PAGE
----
The Supreme Court next addressed true threats, though not directly, in another case with connections to the civil rights movement. In NAACP. v. Claiborne Hardware (1982), the Court unanimously reversed a finding that Charles Evers and the NAACP could be found civilly liable for speech advocating the boycott of certain white-owned businesses. Evers, field secretary for the NAACP in Mississippi, had given impassioned speeches encouraging fellow African-Americans to participate in the boycott. He made some highly charged statements, such as “If we catch any of you going in any of them racist stores, we’re gonna break your damn neck.”
The Court found that Evers’ comments did not constitute fighting words, incitement to imminent lawless action or a true threat. It concluded that “Evers’ addresses did not exceed the bounds of protected speech.” While most of the analysis centered on whether Evers’ speech incited imminent lawless action, the case added to the Watts legacy that charged political advocacy is unlikely to rise to the level of a true threat. Unfortunately, it provided little guidance for determining whether speech constitutes a true threat.
“Claiborne Hardware is one of the most difficult cases to analyze,” wrote Stanford Law Professor Jennifer Rothman in her incisive 2001 article, “Freedom of Speech and True Threats” for the Harvard Journal of Law and Public Policy. “The decision itself is fairly opaque about its basis for determining that Evers’ speech did not constitute true threats.”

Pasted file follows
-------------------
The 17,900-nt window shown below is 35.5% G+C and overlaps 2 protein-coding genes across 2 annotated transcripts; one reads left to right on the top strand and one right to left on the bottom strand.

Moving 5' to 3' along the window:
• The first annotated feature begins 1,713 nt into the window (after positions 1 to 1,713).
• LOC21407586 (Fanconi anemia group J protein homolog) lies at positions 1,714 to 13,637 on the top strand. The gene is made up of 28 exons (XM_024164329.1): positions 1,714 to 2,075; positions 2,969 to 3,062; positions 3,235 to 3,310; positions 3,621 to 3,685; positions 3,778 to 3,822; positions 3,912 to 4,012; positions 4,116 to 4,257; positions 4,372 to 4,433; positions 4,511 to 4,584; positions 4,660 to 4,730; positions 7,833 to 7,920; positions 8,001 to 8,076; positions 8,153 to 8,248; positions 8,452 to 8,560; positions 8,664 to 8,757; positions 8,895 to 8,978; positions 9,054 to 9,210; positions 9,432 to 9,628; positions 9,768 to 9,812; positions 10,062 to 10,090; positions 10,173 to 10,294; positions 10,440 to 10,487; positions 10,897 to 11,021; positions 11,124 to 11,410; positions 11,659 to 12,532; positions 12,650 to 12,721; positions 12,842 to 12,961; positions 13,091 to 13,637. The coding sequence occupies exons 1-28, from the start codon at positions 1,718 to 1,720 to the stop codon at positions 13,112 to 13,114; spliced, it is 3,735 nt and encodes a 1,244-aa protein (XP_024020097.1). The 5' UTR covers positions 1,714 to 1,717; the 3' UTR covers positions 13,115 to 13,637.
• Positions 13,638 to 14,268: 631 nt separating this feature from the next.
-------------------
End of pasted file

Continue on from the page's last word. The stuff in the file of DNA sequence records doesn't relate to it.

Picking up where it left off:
The high court more directly addressed true threats in a pair of Virginia cross-burning cases collectively known as Virginia v. Black(2003). One case involved a Ku Klux Klan leader named Barry Elton Black, who burned a cross in a field with the permission of the property owner. The other case involved two individuals who burned crosses in the yard of a neighboring African-American family. In separate cases that became consolidated, the Supreme Court examined the constitutionality of a Virginia state law that prohibited “any person or group of persons, with the intent of intimidating any person or group of persons, to burn, or cause to be burned, a cross on the property of another, a highway or other public place.”
Another provision of the law created a presumption that all cross-burnings were done with an intent to intimidate. In its decision, the Court upheld the bulk of the Virginia law, but invalidated the section that provided that all cross-burnings were presumed to be intimidating.
In deciding the case, Justice Sandra Day O’Connor in her plurality opinion offered a definition of true threats:
“‘True threats’ encompass those statements where the speaker means to communicate a serious expression of an intent to commit an act of unlawful violence to a particular individual or group of individuals. The speaker need not actually intend to carry out the threat. Rather, a prohibition on true threats protect[s] individuals from the fear of violence and from the disruption that fear engenders, in addition to protecting people from the possibility that the threatened violence will occur.”